Abstract 2622: Serotonin And Endothelin Increase L-type Calcium Channel Current In Pulmonary Artery Smooth Muscle Cells, Unrelated To Changes In Membrane Potential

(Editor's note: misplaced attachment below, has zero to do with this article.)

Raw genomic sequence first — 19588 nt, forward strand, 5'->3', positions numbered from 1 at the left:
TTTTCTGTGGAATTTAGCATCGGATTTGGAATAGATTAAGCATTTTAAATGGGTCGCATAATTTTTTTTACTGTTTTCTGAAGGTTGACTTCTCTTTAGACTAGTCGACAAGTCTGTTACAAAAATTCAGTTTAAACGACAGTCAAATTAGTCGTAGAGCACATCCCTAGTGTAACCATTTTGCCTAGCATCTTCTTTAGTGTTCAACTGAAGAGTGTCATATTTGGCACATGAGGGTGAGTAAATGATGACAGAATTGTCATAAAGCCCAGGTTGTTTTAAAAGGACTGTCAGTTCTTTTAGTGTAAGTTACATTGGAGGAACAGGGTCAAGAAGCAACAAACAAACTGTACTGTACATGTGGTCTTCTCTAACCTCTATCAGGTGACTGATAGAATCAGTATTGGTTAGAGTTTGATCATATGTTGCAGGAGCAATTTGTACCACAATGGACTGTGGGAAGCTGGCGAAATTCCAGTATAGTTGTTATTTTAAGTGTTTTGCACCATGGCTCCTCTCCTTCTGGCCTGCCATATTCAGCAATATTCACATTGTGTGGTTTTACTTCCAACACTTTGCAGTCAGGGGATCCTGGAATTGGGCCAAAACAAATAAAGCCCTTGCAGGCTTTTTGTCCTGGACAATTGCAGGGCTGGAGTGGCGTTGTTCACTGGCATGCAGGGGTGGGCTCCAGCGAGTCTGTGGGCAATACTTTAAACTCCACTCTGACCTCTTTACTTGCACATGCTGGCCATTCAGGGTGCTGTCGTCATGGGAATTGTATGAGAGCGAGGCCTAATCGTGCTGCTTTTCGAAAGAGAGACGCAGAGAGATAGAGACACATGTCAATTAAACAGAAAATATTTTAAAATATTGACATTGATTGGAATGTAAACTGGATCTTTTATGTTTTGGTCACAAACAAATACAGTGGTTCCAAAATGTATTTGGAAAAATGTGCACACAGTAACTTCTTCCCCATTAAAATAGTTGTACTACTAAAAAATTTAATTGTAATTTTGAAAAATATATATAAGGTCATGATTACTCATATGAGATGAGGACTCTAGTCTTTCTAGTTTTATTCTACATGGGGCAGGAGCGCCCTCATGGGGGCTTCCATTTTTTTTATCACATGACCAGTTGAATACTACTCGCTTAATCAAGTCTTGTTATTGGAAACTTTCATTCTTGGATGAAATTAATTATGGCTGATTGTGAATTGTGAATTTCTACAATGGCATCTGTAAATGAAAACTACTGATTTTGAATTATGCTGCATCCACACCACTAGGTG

Serotonin (5-HT) and endothelin (ET-1) are both involved in the pathophysiology of idiopathic pulmonary arterial hypertension. In addition to the release of calcium (Ca++) from the internal stores in the smooth muscle cells (SMCs), these agents stimulate entry of Ca++ through the L-type Ca++ channel. In isolated rat pulmonary resistance artery (PA) rings, 5-HT (10 μM) caused a contraction of 110 ± 14 % of the contraction elicited by 60 mM KCl. After inhibition of KV and KCa channels by 4-AP and TEA, 5-HT caused a stronger contraction of 176 ± 4% (p<0.01). Consequently, we studied the relationship of 5-HT- stimulated contraction to membrane potential (Em) and L-type calcium current in rat resistance PASMCs. Contrary to expectation, 5-HT (1, 10, 100 μM) had no effect on IK or Em (n=5 for each). However, 5-HT (10 μM) increased L-type calcium current between Em -20 and +30 mV (n=7). This effect was inhibited by a PKC blocker (BIS-1, 3 μM), which also caused a marked reduction of 5-HT-stimulated contraction of PA rings (>70% decrease at 10 μM 5-HT). In contrast to 5-HT, ET-1 (10 nM) reduced IK and caused membrane depolarization (from −41 ± 5 to −31 ± 3 mV, n=4). In addition to this effect, ET-1, like 5-HT, increased L-type calcium current over the same range of Em (n=7). This increase was inhibited by nifedipine (3 μM). These experiments indicate that both 5-HT and ET-1 increase calcium influx through the L-type calcium channel in a manner independent of Em. ET-1 has an additional effect of causing membrane depolarization, which also increases calcium entry through L-type channels by altering voltage gating of the channel.